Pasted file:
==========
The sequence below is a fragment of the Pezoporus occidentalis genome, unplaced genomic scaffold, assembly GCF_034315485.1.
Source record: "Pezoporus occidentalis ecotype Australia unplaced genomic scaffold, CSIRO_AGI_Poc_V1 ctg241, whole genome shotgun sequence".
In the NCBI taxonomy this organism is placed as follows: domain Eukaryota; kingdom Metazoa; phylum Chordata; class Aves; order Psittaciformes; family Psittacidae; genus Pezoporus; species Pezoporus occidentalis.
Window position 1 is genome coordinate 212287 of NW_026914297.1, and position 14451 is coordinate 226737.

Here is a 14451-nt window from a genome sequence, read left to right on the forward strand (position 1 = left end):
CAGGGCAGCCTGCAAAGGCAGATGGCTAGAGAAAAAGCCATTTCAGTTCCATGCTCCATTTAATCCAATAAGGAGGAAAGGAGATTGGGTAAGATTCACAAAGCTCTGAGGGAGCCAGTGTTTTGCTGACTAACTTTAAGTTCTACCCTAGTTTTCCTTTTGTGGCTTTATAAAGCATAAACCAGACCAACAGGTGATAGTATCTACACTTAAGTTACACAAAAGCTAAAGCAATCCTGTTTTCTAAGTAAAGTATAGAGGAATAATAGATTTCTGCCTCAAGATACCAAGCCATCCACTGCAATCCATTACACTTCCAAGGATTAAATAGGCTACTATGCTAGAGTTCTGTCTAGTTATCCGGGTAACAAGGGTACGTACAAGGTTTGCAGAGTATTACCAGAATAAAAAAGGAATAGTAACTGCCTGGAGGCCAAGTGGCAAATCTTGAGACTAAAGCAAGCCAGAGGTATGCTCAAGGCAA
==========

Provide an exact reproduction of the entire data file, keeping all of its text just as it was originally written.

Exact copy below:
The sequence below is a fragment of the Pezoporus occidentalis genome, unplaced genomic scaffold, assembly GCF_034315485.1.
Source record: "Pezoporus occidentalis ecotype Australia unplaced genomic scaffold, CSIRO_AGI_Poc_V1 ctg241, whole genome shotgun sequence".
In the NCBI taxonomy this organism is placed as follows: domain Eukaryota; kingdom Metazoa; phylum Chordata; class Aves; order Psittaciformes; family Psittacidae; genus Pezoporus; species Pezoporus occidentalis.
Window position 1 is genome coordinate 212287 of NW_026914297.1, and position 14451 is coordinate 226737.

Here is a 14451-nt window from a genome sequence, read left to right on the forward strand (position 1 = left end):
CAGGGCAGCCTGCAAAGGCAGATGGCTAGAGAAAAAGCCATTTCAGTTCCATGCTCCATTTAATCCAATAAGGAGGAAAGGAGATTGGGTAAGATTCACAAAGCTCTGAGGGAGCCAGTGTTTTGCTGACTAACTTTAAGTTCTACCCTAGTTTTCCTTTTGTGGCTTTATAAAGCATAAACCAGACCAACAGGTGATAGTATCTACACTTAAGTTACACAAAAGCTAAAGCAATCCTGTTTTCTAAGTAAAGTATAGAGGAATAATAGATTTCTGCCTCAAGATACCAAGCCATCCACTGCAATCCATTACACTTCCAAGGATTAAATAGGCTACTATGCTAGAGTTCTGTCTAGTTATCCGGGTAACAAGGGTACGTACAAGGTTTGCAGAGTATTACCAGAATAAAAAAGGAATAGTAACTGCCTGGAGGCCAAGTGGCAAATCTTGAGACTAAAGCAAGCCAGAGGTATGCTCAAGGCAA